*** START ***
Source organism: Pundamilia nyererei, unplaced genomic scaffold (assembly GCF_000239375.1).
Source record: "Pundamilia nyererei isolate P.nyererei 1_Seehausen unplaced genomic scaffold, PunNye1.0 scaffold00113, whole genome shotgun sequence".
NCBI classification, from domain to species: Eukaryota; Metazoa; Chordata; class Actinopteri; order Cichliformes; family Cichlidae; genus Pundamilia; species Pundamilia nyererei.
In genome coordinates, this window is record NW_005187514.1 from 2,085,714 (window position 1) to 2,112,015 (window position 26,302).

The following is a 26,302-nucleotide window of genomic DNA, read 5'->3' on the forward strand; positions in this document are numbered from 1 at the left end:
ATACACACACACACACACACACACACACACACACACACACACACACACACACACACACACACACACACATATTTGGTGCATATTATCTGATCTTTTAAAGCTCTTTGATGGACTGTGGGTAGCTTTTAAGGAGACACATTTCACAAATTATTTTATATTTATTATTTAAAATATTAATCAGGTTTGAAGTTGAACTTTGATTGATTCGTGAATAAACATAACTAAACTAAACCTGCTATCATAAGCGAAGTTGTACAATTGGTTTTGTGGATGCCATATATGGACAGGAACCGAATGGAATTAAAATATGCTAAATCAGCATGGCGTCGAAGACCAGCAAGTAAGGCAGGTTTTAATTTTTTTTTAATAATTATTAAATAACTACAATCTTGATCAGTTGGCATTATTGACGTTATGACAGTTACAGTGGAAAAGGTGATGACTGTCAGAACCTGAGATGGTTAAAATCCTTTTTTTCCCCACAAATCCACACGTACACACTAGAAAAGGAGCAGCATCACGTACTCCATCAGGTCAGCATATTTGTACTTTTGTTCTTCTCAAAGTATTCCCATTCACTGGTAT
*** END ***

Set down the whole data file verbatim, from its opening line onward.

Source organism: Pundamilia nyererei, unplaced genomic scaffold (assembly GCF_000239375.1).
Source record: "Pundamilia nyererei isolate P.nyererei 1_Seehausen unplaced genomic scaffold, PunNye1.0 scaffold00113, whole genome shotgun sequence".
NCBI classification, from domain to species: Eukaryota; Metazoa; Chordata; class Actinopteri; order Cichliformes; family Cichlidae; genus Pundamilia; species Pundamilia nyererei.
In genome coordinates, this window is record NW_005187514.1 from 2,085,714 (window position 1) to 2,112,015 (window position 26,302).

The following is a 26,302-nucleotide window of genomic DNA, read 5'->3' on the forward strand; positions in this document are numbered from 1 at the left end:
ATACACACACACACACACACACACACACACACACACACACACACACACACACACACACACACACACACATATTTGGTGCATATTATCTGATCTTTTAAAGCTCTTTGATGGACTGTGGGTAGCTTTTAAGGAGACACATTTCACAAATTATTTTATATTTATTATTTAAAATATTAATCAGGTTTGAAGTTGAACTTTGATTGATTCGTGAATAAACATAACTAAACTAAACCTGCTATCATAAGCGAAGTTGTACAATTGGTTTTGTGGATGCCATATATGGACAGGAACCGAATGGAATTAAAATATGCTAAATCAGCATGGCGTCGAAGACCAGCAAGTAAGGCAGGTTTTAATTTTTTTTTAATAATTATTAAATAACTACAATCTTGATCAGTTGGCATTATTGACGTTATGACAGTTACAGTGGAAAAGGTGATGACTGTCAGAACCTGAGATGGTTAAAATCCTTTTTTTCCCCACAAATCCACACGTACACACTAGAAAAGGAGCAGCATCACGTACTCCATCAGGTCAGCATATTTGTACTTTTGTTCTTCTCAAAGTATTCCCATTCACTGGTAT